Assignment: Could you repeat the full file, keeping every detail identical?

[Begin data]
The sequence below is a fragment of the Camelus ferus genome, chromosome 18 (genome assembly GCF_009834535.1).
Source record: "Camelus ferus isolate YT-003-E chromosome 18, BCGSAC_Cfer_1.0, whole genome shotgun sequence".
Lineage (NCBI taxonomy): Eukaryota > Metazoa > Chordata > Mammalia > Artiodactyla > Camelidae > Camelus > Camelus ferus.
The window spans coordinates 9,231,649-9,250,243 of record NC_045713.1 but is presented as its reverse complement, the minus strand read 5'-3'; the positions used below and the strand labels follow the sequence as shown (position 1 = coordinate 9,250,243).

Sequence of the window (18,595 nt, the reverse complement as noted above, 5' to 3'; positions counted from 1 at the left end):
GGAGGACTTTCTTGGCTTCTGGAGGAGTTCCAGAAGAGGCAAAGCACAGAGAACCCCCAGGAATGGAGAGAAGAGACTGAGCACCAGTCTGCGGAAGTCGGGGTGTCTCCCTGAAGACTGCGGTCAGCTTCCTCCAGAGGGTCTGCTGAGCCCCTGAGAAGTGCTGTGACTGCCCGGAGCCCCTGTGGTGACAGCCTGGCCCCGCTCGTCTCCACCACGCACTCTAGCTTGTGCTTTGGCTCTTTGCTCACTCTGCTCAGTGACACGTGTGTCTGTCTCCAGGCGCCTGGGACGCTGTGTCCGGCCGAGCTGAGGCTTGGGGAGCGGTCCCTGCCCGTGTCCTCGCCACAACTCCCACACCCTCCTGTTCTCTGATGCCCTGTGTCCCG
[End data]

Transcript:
The sequence below is a fragment of the Camelus ferus genome, chromosome 18 (genome assembly GCF_009834535.1).
Source record: "Camelus ferus isolate YT-003-E chromosome 18, BCGSAC_Cfer_1.0, whole genome shotgun sequence".
Lineage (NCBI taxonomy): Eukaryota > Metazoa > Chordata > Mammalia > Artiodactyla > Camelidae > Camelus > Camelus ferus.
The window spans coordinates 9,231,649-9,250,243 of record NC_045713.1 but is presented as its reverse complement, the minus strand read 5'-3'; the positions used below and the strand labels follow the sequence as shown (position 1 = coordinate 9,250,243).

Sequence of the window (18,595 nt, the reverse complement as noted above, 5' to 3'; positions counted from 1 at the left end):
GGAGGACTTTCTTGGCTTCTGGAGGAGTTCCAGAAGAGGCAAAGCACAGAGAACCCCCAGGAATGGAGAGAAGAGACTGAGCACCAGTCTGCGGAAGTCGGGGTGTCTCCCTGAAGACTGCGGTCAGCTTCCTCCAGAGGGTCTGCTGAGCCCCTGAGAAGTGCTGTGACTGCCCGGAGCCCCTGTGGTGACAGCCTGGCCCCGCTCGTCTCCACCACGCACTCTAGCTTGTGCTTTGGCTCTTTGCTCACTCTGCTCAGTGACACGTGTGTCTGTCTCCAGGCGCCTGGGACGCTGTGTCCGGCCGAGCTGAGGCTTGGGGAGCGGTCCCTGCCCGTGTCCTCGCCACAACTCCCACACCCTCCTGTTCTCTGATGCCCTGTGTCCCG